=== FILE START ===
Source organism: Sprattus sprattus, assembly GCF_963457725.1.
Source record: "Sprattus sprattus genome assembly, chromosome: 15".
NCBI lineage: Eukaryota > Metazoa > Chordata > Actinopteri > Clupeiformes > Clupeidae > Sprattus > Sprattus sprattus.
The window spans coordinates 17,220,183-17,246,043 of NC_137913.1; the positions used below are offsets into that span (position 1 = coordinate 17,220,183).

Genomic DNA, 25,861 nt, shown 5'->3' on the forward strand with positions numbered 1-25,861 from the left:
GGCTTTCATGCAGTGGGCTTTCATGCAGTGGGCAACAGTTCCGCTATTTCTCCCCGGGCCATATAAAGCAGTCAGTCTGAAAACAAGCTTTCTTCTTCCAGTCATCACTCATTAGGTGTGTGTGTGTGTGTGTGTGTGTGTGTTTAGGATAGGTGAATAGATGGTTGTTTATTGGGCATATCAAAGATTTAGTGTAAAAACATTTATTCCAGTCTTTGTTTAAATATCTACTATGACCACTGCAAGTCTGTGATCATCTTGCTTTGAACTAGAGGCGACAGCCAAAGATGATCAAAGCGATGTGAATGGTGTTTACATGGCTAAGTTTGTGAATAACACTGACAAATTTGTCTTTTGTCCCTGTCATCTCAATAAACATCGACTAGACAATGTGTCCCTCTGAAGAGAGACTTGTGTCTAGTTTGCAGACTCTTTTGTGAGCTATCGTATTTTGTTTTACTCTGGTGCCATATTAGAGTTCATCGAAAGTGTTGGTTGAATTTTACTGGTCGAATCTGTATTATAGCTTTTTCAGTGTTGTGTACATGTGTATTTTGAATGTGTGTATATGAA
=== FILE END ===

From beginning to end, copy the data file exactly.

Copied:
Source organism: Sprattus sprattus, assembly GCF_963457725.1.
Source record: "Sprattus sprattus genome assembly, chromosome: 15".
NCBI lineage: Eukaryota > Metazoa > Chordata > Actinopteri > Clupeiformes > Clupeidae > Sprattus > Sprattus sprattus.
The window spans coordinates 17,220,183-17,246,043 of NC_137913.1; the positions used below are offsets into that span (position 1 = coordinate 17,220,183).

Genomic DNA, 25,861 nt, shown 5'->3' on the forward strand with positions numbered 1-25,861 from the left:
GGCTTTCATGCAGTGGGCTTTCATGCAGTGGGCAACAGTTCCGCTATTTCTCCCCGGGCCATATAAAGCAGTCAGTCTGAAAACAAGCTTTCTTCTTCCAGTCATCACTCATTAGGTGTGTGTGTGTGTGTGTGTGTGTGTGTTTAGGATAGGTGAATAGATGGTTGTTTATTGGGCATATCAAAGATTTAGTGTAAAAACATTTATTCCAGTCTTTGTTTAAATATCTACTATGACCACTGCAAGTCTGTGATCATCTTGCTTTGAACTAGAGGCGACAGCCAAAGATGATCAAAGCGATGTGAATGGTGTTTACATGGCTAAGTTTGTGAATAACACTGACAAATTTGTCTTTTGTCCCTGTCATCTCAATAAACATCGACTAGACAATGTGTCCCTCTGAAGAGAGACTTGTGTCTAGTTTGCAGACTCTTTTGTGAGCTATCGTATTTTGTTTTACTCTGGTGCCATATTAGAGTTCATCGAAAGTGTTGGTTGAATTTTACTGGTCGAATCTGTATTATAGCTTTTTCAGTGTTGTGTACATGTGTATTTTGAATGTGTGTATATGAA